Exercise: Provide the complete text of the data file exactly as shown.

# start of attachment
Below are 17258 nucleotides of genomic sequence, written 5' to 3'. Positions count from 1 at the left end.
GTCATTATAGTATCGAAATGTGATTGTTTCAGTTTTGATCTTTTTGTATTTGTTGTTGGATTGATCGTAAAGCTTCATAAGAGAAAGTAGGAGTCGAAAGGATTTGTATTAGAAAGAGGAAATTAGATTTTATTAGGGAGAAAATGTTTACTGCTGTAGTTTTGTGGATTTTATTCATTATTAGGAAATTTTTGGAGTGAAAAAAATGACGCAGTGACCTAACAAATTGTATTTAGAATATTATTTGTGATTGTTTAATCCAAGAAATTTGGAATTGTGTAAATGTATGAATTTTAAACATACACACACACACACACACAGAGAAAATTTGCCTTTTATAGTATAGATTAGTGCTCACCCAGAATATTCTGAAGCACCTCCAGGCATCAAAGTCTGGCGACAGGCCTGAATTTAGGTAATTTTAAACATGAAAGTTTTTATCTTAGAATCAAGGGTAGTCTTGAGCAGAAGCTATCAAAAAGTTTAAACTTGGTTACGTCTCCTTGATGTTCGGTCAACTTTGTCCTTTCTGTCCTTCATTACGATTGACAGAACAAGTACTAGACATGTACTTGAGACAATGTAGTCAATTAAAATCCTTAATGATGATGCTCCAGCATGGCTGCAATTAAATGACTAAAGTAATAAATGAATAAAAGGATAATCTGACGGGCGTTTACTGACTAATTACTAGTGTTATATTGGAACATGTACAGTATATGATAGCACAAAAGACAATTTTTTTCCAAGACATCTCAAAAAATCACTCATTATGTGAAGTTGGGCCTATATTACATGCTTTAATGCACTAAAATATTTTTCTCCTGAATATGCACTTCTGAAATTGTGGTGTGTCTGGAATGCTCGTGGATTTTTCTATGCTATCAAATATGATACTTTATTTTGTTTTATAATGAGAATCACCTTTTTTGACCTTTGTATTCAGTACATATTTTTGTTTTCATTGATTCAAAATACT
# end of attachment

Below are 17258 nucleotides of genomic sequence, written 5' to 3'. Positions count from 1 at the left end.
GTCATTATAGTATCGAAATGTGATTGTTTCAGTTTTGATCTTTTTGTATTTGTTGTTGGATTGATCGTAAAGCTTCATAAGAGAAAGTAGGAGTCGAAAGGATTTGTATTAGAAAGAGGAAATTAGATTTTATTAGGGAGAAAATGTTTACTGCTGTAGTTTTGTGGATTTTATTCATTATTAGGAAATTTTTGGAGTGAAAAAAATGACGCAGTGACCTAACAAATTGTATTTAGAATATTATTTGTGATTGTTTAATCCAAGAAATTTGGAATTGTGTAAATGTATGAATTTTAAACATACACACACACACACACACAGAGAAAATTTGCCTTTTATAGTATAGATTAGTGCTCACCCAGAATATTCTGAAGCACCTCCAGGCATCAAAGTCTGGCGACAGGCCTGAATTTAGGTAATTTTAAACATGAAAGTTTTTATCTTAGAATCAAGGGTAGTCTTGAGCAGAAGCTATCAAAAAGTTTAAACTTGGTTACGTCTCCTTGATGTTCGGTCAACTTTGTCCTTTCTGTCCTTCATTACGATTGACAGAACAAGTACTAGACATGTACTTGAGACAATGTAGTCAATTAAAATCCTTAATGATGATGCTCCAGCATGGCTGCAATTAAATGACTAAAGTAATAAATGAATAAAAGGATAATCTGACGGGCGTTTACTGACTAATTACTAGTGTTATATTGGAACATGTACAGTATATGATAGCACAAAAGACAATTTTTTTCCAAGACATCTCAAAAAATCACTCATTATGTGAAGTTGGGCCTATATTACATGCTTTAATGCACTAAAATATTTTTCTCCTGAATATGCACTTCTGAAATTGTGGTGTGTCTGGAATGCTCGTGGATTTTTCTATGCTATCAAATATGATACTTTATTTTGTTTTATAATGAGAATCACCTTTTTTGACCTTTGTATTCAGTACATATTTTTGTTTTCATTGATTCAAAATACT